Commentary

McCoy: Home registry bill is government overreach gone TOO FAR

By House Minority Leader Pattie McCoy
Being first sometimes means coming in last. Vermont has sure had a lot of “firsts” over the years–the first state to abolish slavery; the first state to allow civil unions for same-sex couples; the first state to allow the importation of lower-cost prescription drugs from Canada; and so on. These are good firsts. But not all “firsts” are created equally.

Vermont House Minority Leader Rep. Pattie McCoy

A bill before the Vermont Legislature, S.79, would make Vermont the first state in the nation to have a statewide, government-run, centralized registry of all privately owned homes being rented out. This unnecessary expansion of government into your lives would cost the state over a million dollars each year – but don’t worry, because proponents want to pay for that by levying a new fee on as many as 80,000 Vermont homeowners, in the midst of our economic recovery. Brilliant, right?

From my time as a municipal clerk to my service in the Vermont Legislature, I’ve seen the hand of state government slowly creep further and further into the lives of everyday Vermonters. I liken it to this: Imagine, for example, living next to a volcano with lava flowing ever so slowly as to cause no initial alarm–but before you know it, your house, your driveway, and your whole property are surrounded by it. That’s precisely what Vermont government has become–a steady flow of lava encroaching upon every one of us. And we should be deeply concerned by it.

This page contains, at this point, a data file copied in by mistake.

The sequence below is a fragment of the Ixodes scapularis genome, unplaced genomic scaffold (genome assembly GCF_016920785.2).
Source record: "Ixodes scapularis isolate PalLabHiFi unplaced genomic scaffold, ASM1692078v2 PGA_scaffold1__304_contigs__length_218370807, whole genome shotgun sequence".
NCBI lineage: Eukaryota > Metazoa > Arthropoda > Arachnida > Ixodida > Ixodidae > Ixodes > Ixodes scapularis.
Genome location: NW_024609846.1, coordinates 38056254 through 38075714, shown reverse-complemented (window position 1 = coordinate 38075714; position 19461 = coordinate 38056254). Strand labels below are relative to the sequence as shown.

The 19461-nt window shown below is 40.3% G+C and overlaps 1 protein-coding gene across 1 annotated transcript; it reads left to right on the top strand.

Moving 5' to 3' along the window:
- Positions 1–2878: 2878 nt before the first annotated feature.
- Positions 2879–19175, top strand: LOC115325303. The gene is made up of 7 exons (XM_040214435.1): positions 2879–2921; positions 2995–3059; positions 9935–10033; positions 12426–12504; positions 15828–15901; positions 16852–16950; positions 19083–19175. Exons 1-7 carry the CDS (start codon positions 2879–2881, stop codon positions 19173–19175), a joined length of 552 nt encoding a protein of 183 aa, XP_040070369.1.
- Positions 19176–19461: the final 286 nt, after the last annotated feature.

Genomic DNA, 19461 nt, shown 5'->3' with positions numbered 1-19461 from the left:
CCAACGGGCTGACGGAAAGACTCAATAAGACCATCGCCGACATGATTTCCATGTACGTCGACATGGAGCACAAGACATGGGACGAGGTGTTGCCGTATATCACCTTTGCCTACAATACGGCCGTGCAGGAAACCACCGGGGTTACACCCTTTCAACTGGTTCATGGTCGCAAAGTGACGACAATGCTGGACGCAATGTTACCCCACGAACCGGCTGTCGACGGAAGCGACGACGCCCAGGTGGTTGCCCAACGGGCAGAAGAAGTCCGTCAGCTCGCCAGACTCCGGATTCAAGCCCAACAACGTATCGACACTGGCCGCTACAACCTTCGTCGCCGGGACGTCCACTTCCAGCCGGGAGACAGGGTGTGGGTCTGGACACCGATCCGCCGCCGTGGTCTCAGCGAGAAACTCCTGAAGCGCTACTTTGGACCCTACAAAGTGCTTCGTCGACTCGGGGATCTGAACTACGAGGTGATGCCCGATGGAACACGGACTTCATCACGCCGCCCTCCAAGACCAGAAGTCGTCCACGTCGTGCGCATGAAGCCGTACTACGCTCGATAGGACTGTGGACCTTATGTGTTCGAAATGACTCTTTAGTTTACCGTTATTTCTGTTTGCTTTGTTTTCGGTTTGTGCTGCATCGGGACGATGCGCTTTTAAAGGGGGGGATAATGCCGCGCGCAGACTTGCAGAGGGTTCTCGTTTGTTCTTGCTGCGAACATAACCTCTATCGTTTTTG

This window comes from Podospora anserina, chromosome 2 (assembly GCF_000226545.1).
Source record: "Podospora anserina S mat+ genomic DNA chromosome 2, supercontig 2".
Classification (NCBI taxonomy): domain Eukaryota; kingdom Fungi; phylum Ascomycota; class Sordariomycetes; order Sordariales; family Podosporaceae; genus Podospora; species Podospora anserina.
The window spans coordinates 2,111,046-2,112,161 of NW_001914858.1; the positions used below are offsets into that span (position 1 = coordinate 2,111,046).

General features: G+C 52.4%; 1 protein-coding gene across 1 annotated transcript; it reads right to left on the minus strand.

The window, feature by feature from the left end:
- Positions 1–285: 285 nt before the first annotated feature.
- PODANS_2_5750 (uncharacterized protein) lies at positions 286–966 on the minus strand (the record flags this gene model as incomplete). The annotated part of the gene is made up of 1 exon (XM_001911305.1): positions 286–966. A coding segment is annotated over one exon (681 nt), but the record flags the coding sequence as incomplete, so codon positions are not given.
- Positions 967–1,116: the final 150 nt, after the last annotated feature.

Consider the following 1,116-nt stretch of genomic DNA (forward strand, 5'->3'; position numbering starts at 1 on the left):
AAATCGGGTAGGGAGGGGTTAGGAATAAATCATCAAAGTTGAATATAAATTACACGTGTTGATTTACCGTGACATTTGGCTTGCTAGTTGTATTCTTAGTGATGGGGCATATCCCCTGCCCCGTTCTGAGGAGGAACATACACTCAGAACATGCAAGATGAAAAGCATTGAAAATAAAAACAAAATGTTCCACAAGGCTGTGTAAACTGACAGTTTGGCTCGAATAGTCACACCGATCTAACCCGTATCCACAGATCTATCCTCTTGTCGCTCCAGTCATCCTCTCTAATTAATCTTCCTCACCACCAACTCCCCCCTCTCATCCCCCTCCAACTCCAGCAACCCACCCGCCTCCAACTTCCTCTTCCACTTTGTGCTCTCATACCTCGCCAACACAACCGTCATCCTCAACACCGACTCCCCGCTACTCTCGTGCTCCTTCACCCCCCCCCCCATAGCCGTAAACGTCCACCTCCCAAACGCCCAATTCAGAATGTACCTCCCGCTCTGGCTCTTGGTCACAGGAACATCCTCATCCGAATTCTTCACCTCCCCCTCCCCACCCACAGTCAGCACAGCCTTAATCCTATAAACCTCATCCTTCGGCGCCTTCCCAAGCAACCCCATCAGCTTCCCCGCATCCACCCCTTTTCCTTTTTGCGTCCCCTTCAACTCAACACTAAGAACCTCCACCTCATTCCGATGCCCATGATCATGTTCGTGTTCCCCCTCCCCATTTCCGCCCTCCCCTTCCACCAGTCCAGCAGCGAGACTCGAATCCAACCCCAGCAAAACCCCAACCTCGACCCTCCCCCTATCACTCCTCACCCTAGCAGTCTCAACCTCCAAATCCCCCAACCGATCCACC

Putting aside the intrusion into Vermonters’ lives, this bill simply doesn’t make logical sense either. Consider this: the legislation creates 6.5 new taxpayer-financed, state government positions at a total expense of $850,000 for compensation. I’m no mathematician, but by my calculation, that works out to more than $130,000 annually in pay and benefits for each of these 6.5 new bureaucratic positions. According to the U.S. Census Bureau, the median household income in Vermont was less than $62,000. This proposal should be insulting to each and every Vermonter struggling to make ends meet.

Put simply, this latest legislation is another attempt to unnecessarily expand the scope of bureaucracy into the private lives of Vermonters. There’s no compelling reason to create a new registry, financed by a new fee on Vermonters, to support new taxpayer-funded bureaucratic jobs.

Thankfully, the Vermont House Republican Caucus was able to delay this legislation from being considered – for the time being. But, rest assured, the Democrat Majority in the State House is eagerly awaiting its turn to rush it through next time the Legislature convenes.

I encourage all Vermonters to let their state legislators know how they feel about this proposal.

Categories: Commentary

7 replies »

  1. and of course, no home will pass registration unless it meets the latest heating and weatherization standards—no fossil fuel heating systems and a Level 2 EV charging station within the home.